The French Connection


The dinner, however, had far more important consequences than stirring the warm and passionate heart of an adolescent. De Brogue was a man of the greatest consequence, banished to Metz in semidisgrace because of the defeats he had suffered at the hands of the British, and, like so many men of his class—the elite aristocratic generals of the French army—he longed for revenge for the humiliations inflicted on France by England during the Seven Years’ War (1756-63). What rankled most was the Treaty of Paris. De Brogue and his peers loathed the arrogance of the British commissioner installed at Dunkirk, who made certain that the moles and ramparts remained destroyed so that this superb naval base could not be put into a state of readiness. The swift French corsairs based there had preyed happily on the slow, rich British convoys beating their way up the Channel or across the North Sea from the Baltic. Even more bitter were the memories of what had been lost—Canada, the earliest of all French colonies, along with France’s colonies and fortifications in India and Senegal—but worst of all, as Vergennes, the French foreign minister, wrote to Louis xvi at his accession, was the humiliation, the shame of defeat. As Vergennes gloomily noted, the French government, which used to be the greatest of European powers, was no longer consulted. It had become a mere spectator of great events. French pride had been dipped in gall.

The humiliation bore so heavily on France for reasons not commonly realized. France possessed men, money, and materials in a profusion that totally outstripped England. France’s population was some twenty-four million to England’s eight or nine, but the close alliance with Spain (the Family Compact) weighted France’s favorable balance by another ten million. Furthermore, France had on call some three hundred thousand military men and a professional standing army of about a hundred and forty thousand—very well equipped and excellently trained—whereas the British standing army, loathed by Englishmen and constantly under attack by Parliament, numbered about thirtyfive thousand. Although near to equality in naval affairs England was, of course, seriously outnumbered by the combined fleets of France and Spain, and it was for this reason that the British always dreaded a war against France without the support of the Dutch. The material riches of France were commensurate with its population: it possessed excellent armament industries—indeed, the best in the world—backed by great financial resources. But here, at least, England could look eye to eye with France, for England had developed a sophisticated and stable financial system that bred confidence not only in the British people but also in the Dutch, who invested heavily in British funds. Without great financial resources England could never have hoped to defeat the Goliath of France, but money bought mercenary soldiers, notably the Hessians, whose discipline and accuracy of fire the Americans were soon to taste. Even so the British politicians feared France; indeed, they had been scared by their own victories in the Seven Years’ War—especially in 1759, the great annus mirabilis. When Wolfe stormed Quebec, the French fleets were humiliated at Lagos and Quiberon Bay, and even the British army scored one of its rare victories in Europe—at Minden—the first for fifteen years. Chatham, the architect of these victories, had wanted to smash France and Spain for good, but his colleagues were appalled by the breadth of his vision of Europe. They backtracked. And the Treaty of Paris, in 1763, loathed and hated by the French, was in fact an extraordinarily generous treaty, giving back to France almost all, except Canada, that Britain had conquered. This was done quite deliberately in the hope of avoiding another war with France. A severe settlement, many argued, must lead to renewed wars, and the British did not in their hearts believe that they could go on defeating the greatest military power in Europe over and over again. Smug in their own generosity, few English statesmen appreciated the deep sense of ignominy and shame that gnawed at the hearts of Frenchmen such as the Comte de Broglie; for so great a power as France to be humiliated by such a small nation was too bitter.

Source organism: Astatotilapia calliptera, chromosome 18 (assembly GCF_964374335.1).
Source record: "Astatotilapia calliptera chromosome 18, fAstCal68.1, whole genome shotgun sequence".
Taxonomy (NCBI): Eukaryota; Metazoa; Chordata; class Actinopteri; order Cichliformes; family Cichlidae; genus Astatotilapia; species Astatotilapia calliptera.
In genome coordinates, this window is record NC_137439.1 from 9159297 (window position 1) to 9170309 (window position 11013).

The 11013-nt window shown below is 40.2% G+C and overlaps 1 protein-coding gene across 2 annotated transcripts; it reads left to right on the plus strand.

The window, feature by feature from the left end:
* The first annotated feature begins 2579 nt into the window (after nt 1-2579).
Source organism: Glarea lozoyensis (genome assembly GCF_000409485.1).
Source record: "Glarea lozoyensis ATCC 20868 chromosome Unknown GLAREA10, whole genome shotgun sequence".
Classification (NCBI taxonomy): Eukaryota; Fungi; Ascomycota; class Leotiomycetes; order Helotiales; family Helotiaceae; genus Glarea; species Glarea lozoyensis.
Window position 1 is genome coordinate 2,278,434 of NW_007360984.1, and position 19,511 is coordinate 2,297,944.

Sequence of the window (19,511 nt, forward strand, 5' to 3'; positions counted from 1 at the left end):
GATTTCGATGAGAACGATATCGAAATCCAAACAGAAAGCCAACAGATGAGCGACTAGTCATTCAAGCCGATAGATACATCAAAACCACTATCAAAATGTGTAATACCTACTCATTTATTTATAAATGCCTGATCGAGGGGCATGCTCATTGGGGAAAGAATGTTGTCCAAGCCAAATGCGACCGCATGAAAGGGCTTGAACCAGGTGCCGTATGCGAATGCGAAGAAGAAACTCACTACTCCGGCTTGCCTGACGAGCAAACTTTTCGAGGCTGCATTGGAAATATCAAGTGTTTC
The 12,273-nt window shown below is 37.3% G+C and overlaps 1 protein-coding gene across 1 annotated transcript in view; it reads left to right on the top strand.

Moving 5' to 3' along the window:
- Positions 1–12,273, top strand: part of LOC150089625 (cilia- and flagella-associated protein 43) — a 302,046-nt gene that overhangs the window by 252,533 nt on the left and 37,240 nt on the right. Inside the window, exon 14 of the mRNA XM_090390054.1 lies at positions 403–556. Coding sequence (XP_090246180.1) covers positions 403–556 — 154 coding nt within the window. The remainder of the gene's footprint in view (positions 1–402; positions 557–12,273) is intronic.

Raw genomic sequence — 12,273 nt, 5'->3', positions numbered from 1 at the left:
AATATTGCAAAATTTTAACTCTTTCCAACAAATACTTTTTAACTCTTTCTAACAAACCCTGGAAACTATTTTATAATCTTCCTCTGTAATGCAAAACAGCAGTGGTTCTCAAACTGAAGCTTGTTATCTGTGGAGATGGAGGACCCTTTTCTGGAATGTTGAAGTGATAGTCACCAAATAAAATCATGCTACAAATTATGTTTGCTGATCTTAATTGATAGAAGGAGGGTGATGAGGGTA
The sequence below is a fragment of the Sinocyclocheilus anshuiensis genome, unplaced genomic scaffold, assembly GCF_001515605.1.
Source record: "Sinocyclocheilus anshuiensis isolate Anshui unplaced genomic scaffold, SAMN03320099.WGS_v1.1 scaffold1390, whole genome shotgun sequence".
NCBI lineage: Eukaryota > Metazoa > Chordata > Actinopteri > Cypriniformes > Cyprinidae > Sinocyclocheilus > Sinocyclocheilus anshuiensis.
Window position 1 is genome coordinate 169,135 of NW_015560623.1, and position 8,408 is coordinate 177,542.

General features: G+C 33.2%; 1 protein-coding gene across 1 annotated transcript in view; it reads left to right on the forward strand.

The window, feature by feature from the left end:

The Treaty of Paris naturally affected the destiny of America: the expulsion of the French from Canada, which at that time reached down to the headwaters of the Mississippi, freed the West; indeed, one of the reasons that influenced the British government in choosing to take Canada rather than the rich sugar islands of Guadeloupe and Martinique was that military pressure on the frontiers of the American colonies would be relieved. Whether Britain was wise can be endlessly debated. The sugar isles gave the French both commercial riches and superb naval bases from which its fleets could threaten not only Jamaica and the West Indies trade but also the coasts of the southern states. Chatham would have seized both possessionsCanada and the West India Isles—from France, for he felt that the policy of compromise was bound to leave a French dagger pointing at British colonies. He was right, for that dagger was to become the executioner’s axe at Yorktown. The American colonies, therefore, either at peace or at war with England, lay at the very heart of the strategic confrontation between Britain and France.